Lord Brougham, in his sketch of the character of Mr. Wedderburn, afterwards Lord Loughborough, recently published, has unguardedly repeated a false report, respecting the signing of the treaty, which was circulated soon after that even but promptly refuted.
In alluding to Mr. Wedderburn's abusive speech against Dr. Franklin before the Privy Council, Lord Brougham says; "It is well known, that, when the ambassadors were met to sign the peace of Versailles, by which the independence of America was acknowledged, Franklin retired, in order to change his dress and affix his name to the treaty in those garments, which he wore when attending the Privy Council, and which he had kept by him for the purpose many years."
This statement is entirely erroneous. The report was fabricated in England, at a time when the treaty was a topic of vehement discussion; and it was eagerly seized upon to gratify the malevolence of a disappointed party.When it appeared in print, it was immediately contradicted by Mr. Whitefoord, who was present at the signing of the treaty, and affixed his name to it as the secretary to the English commissioner.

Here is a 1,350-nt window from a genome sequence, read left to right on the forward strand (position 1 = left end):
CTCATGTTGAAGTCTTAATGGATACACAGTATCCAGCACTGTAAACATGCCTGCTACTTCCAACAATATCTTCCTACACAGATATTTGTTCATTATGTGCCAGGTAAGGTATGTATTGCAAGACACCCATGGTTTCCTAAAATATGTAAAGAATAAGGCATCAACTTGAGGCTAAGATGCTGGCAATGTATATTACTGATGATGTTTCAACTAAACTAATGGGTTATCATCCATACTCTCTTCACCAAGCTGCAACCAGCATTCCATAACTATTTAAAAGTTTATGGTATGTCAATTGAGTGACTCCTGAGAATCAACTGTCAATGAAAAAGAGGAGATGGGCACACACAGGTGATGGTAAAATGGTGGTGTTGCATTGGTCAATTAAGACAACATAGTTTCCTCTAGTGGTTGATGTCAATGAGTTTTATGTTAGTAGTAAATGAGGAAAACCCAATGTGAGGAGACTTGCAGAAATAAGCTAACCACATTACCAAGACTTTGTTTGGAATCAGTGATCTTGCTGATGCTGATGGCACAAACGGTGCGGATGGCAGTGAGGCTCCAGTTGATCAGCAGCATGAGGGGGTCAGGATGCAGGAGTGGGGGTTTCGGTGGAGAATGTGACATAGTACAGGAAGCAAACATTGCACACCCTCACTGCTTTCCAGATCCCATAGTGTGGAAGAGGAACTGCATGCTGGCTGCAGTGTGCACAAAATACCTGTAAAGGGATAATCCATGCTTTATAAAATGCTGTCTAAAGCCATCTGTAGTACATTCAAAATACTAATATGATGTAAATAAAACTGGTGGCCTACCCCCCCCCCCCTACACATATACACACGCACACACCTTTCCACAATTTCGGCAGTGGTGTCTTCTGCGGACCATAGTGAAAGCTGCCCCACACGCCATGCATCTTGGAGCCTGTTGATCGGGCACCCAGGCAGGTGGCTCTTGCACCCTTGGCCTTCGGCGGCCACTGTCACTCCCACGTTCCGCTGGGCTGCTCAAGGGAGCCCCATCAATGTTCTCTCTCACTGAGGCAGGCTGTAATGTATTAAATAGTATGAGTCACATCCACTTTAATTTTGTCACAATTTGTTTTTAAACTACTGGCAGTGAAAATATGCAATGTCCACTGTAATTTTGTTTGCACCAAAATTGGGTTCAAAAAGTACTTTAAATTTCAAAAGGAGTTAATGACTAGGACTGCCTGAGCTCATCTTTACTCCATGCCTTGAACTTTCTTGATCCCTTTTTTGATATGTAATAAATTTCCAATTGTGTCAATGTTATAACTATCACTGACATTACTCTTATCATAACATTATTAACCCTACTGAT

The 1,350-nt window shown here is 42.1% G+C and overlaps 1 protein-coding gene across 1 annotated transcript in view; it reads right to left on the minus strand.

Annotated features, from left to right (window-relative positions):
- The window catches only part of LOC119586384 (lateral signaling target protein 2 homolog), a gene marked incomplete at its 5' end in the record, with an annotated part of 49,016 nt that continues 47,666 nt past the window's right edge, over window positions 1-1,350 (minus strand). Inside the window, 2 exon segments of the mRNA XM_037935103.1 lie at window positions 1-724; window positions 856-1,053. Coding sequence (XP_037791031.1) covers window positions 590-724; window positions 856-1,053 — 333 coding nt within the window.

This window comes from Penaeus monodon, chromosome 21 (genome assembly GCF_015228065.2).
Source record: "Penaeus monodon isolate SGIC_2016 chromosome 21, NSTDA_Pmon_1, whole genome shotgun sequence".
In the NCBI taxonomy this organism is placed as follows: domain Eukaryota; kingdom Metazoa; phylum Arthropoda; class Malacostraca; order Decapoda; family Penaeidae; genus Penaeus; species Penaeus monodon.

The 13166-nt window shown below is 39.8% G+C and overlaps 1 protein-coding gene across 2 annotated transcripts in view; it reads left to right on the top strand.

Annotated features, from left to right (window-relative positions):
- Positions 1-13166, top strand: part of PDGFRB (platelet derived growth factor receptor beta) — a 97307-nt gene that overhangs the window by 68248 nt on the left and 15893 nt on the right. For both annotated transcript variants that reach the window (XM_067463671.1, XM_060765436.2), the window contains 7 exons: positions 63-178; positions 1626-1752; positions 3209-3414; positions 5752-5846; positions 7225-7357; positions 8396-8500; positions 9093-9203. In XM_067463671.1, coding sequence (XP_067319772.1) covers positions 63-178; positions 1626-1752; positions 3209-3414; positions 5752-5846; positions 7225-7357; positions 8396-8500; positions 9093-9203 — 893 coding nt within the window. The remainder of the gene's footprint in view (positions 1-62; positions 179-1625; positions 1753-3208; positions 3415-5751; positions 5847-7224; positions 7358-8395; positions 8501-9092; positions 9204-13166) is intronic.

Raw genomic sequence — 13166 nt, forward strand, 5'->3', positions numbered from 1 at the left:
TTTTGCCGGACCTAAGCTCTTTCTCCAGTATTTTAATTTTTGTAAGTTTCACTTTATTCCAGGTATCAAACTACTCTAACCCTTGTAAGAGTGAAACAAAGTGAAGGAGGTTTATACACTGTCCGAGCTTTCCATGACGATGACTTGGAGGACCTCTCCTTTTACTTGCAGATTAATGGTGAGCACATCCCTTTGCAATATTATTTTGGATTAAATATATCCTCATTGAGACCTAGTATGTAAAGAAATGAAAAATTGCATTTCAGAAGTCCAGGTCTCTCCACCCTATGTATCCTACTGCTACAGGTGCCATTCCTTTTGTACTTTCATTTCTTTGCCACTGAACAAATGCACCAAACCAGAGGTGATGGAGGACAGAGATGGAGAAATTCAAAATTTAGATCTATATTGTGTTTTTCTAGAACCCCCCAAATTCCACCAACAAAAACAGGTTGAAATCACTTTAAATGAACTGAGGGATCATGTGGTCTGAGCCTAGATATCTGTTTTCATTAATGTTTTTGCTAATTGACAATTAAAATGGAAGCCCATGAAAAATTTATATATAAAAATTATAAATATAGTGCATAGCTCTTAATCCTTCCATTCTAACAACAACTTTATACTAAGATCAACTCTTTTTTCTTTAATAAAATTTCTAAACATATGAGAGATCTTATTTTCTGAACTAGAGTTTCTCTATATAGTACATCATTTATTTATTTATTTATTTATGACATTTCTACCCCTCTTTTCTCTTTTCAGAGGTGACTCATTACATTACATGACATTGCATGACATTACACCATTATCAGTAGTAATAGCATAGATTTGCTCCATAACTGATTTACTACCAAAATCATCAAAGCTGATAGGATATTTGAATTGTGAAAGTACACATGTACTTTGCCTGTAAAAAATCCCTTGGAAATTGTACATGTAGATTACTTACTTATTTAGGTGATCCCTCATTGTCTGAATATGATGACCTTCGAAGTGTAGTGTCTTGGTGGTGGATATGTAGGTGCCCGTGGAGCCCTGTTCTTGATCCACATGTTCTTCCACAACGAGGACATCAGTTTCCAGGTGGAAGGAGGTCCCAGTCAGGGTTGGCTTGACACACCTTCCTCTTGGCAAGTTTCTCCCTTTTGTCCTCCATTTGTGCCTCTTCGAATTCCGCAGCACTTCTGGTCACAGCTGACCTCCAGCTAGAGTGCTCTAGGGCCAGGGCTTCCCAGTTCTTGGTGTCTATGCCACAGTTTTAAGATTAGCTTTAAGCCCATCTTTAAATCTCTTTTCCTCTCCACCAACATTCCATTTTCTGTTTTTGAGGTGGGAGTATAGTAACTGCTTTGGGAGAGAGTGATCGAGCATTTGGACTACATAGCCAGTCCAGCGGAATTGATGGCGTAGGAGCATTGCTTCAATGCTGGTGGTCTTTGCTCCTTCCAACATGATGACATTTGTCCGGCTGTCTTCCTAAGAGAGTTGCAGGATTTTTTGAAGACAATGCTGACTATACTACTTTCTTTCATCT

"This absurd story," says Mr. Whitefoord, has no foundation but in the imagination of the inventor. He supposes that the act of signing the peace took place at the house of Dr. Franklin. The fact is otherwise, the conferences were held, and the treaty was signed, at the hotel of the British commissioner, where Dr. Franklin and the other American commissioners gave their attendance for that purpose. The court of Versailles having at that time gone into mourning for the death of some German prince, the Doctor of course was dressed in a suit of black cloth; and it is in the recollection of the writer of this, and also he believes of many other people, that when the memorable philippic was pronounced against Dr. Franklin in the Privy Council, he was dressed in a suit of figured Manchester velvet."
See the whole of Mr. Whitefoord's letter in the Gentleman's Magazine, for July, 1785, p. 561. The error may have arisen from the circumstance, stated on the authority of Silas Deane and Edward Bancroft that, when the treaty of alliance between France and the United States was signed, Franklin was dressed in this suit of velvet. See Vol. IV. p. 453.